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**by Martin Gossow, publised 1 November 2020**

Last week, students in the 2020 cohort were the first to complete a mathematics exam with the new syllabus, the first overhaul of the syllabus in many years. As of yet, there has been limited information in how NESA would choose to test this content, so understanding the structure and content of this exam will be very valuable to future students, especially those in Year 12 this year.

The most glaring change is the new format, with 31 (relatively) short-answer questions given in two writing booklets, rather than the usual questions 11-16 broken into parts that have previously featured. The main disadvantage of this is a loss of the sense of increasing difficulty throughout the exam. This can result in difficult questions early in the paper throwing students off. Furthermore, there is a content switching between topics. The best way to prepare for this is through mixed revision of topics, and a good practice of exam technique. These are gained through practice, and it is a major reason that we are introducing more exam-style testing into the Prime curriculum.

Calculus—as usual—features heavily in the exam, although less so than in the previous syllabus. Students need to be able to compute derivatives and integrals quickly and correctly. NESA seems to be shifting their focus to a testing of geometric reasoning, for example in Questions 15, 22 and 25. Again, these skills are best learnt through practice and by practicing a broad scope of questions. The more difficult type of questions usually requires a synthesis of geometric and algebraic approaches. This is best seen in Question 10, where students must recall the formula for the derivative of a chain rule and then use the geometric understanding of derivatives and function composition to identify the correct number of solutions.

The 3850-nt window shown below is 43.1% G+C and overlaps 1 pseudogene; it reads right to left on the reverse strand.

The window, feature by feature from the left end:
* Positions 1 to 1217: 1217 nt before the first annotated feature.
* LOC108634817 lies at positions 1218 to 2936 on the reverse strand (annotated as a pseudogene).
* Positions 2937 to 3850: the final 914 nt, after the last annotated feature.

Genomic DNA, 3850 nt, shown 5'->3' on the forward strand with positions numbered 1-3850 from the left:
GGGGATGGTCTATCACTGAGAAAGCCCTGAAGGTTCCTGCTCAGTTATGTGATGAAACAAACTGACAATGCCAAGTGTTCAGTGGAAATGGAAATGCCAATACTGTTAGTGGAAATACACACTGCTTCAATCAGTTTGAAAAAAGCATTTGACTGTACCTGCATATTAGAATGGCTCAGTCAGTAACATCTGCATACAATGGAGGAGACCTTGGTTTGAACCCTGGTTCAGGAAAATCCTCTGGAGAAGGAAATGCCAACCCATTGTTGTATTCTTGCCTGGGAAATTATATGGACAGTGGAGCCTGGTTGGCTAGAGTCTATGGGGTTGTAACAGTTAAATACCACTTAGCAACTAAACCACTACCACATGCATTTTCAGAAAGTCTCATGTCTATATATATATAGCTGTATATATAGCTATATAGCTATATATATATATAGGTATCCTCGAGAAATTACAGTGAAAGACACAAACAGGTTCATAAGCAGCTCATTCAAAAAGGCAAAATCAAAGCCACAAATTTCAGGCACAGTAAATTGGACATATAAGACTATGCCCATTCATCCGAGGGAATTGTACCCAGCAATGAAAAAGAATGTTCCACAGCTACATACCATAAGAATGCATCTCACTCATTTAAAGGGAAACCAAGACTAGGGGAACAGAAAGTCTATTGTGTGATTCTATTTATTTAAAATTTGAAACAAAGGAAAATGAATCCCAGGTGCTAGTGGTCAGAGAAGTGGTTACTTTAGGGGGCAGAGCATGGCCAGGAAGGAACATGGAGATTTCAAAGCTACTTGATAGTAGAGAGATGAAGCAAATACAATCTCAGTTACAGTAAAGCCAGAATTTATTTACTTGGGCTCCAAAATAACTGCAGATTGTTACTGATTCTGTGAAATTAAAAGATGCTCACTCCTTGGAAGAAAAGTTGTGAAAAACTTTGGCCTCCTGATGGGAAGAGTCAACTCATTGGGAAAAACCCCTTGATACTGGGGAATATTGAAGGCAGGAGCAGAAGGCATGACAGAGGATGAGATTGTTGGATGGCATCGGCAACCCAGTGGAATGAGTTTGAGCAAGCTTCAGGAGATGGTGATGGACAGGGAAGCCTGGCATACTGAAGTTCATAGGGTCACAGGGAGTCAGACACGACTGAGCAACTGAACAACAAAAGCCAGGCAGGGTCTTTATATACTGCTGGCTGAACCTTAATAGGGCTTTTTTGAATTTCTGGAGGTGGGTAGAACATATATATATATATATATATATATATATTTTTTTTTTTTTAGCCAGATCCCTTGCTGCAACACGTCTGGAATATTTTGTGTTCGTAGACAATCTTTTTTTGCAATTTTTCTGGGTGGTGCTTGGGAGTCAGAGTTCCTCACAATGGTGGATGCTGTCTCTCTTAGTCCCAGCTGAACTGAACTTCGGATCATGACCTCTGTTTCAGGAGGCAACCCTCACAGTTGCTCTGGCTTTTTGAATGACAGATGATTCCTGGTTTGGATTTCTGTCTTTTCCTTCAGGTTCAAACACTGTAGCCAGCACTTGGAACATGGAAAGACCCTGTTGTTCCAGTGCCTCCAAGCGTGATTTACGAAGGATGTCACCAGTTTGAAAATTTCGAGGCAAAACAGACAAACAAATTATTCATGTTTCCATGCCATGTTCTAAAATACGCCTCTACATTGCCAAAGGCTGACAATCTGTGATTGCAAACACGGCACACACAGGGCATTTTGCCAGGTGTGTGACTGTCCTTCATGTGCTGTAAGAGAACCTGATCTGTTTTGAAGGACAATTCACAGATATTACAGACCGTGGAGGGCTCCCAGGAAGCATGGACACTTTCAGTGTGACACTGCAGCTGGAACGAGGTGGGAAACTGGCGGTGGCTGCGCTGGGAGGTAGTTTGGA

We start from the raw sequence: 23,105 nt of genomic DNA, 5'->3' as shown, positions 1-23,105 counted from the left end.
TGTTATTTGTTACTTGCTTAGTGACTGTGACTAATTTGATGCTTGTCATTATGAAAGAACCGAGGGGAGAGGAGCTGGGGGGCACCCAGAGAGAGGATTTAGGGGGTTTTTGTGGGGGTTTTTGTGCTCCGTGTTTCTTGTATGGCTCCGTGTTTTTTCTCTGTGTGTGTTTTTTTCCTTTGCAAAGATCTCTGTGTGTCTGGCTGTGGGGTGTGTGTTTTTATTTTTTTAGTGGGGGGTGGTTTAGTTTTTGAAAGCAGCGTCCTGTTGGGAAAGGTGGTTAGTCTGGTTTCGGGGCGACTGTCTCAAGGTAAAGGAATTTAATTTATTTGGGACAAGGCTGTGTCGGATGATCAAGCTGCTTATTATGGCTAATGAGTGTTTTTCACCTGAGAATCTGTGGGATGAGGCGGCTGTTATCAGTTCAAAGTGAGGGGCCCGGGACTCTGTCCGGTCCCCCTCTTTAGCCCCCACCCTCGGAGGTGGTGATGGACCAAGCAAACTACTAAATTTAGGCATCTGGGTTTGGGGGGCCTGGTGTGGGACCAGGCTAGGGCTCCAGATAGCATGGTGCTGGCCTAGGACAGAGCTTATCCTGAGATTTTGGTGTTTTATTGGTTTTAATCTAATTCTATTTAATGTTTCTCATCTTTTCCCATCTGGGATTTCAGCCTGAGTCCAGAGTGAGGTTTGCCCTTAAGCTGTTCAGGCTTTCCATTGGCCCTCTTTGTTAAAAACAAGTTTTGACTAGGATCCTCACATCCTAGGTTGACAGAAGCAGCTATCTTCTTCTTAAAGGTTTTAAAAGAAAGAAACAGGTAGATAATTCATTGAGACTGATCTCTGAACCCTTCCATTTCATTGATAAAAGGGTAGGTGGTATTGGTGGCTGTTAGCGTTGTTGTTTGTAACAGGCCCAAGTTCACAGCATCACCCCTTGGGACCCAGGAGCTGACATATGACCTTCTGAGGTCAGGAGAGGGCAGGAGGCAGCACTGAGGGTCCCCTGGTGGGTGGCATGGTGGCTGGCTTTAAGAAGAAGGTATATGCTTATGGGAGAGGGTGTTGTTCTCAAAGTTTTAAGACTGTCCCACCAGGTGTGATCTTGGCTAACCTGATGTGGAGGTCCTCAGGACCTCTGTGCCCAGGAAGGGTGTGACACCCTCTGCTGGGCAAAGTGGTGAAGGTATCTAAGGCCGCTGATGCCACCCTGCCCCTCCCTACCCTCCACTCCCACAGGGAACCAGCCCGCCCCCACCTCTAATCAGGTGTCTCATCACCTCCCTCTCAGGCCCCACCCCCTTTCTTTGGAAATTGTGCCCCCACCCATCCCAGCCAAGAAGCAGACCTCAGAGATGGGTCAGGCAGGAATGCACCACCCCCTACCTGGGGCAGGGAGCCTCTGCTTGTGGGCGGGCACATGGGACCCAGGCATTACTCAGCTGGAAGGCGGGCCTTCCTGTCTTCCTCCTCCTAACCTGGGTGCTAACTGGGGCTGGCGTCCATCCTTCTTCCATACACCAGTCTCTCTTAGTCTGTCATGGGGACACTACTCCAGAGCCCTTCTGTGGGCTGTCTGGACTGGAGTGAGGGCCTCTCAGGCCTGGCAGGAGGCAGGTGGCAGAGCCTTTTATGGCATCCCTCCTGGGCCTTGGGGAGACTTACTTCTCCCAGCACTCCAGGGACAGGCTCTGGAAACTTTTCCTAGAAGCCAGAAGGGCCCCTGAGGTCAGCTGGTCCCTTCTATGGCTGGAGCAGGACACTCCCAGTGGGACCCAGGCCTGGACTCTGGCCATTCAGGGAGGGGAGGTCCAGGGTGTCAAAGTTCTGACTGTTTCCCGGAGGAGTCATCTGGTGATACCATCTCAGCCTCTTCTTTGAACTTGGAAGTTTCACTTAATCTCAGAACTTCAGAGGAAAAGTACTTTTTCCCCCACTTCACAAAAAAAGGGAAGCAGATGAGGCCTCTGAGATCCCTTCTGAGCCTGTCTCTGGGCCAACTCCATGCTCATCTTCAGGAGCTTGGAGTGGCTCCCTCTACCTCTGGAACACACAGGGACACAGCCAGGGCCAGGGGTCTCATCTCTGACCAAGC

Statistical analysis is the newcomer to the syllabus, and it was tested somewhat infrequently. However, each of the main topics were covered and they mainly focused on students being able to interpret the question correctly and apply the valid formulae. The former of these is often a difficulty for students, especially when first encountering the topic. Question 27 in particular has almost an entire page of writing just to give the question itself, and students have to interpret all of this data which they end up substitution into a relatively simple formula. NESA seems happy to provide students with explanation and formulae, focusing more on testing whether students understand the relationship between components of the topic rather than simply memorising a method.

All said, this exam did not offer too many surprises and it will make a good base of study for the next HSC. The new format allows for a considerable scope of questions to be asked, meaning students who want to achieve high marks require a solid understanding in every single topic and subtopic. This exemplifies the importance of the advice that I always give to students at any level: 1) Read the syllabus, 2) Practice exam-style questions, 3) Correct your mistakes.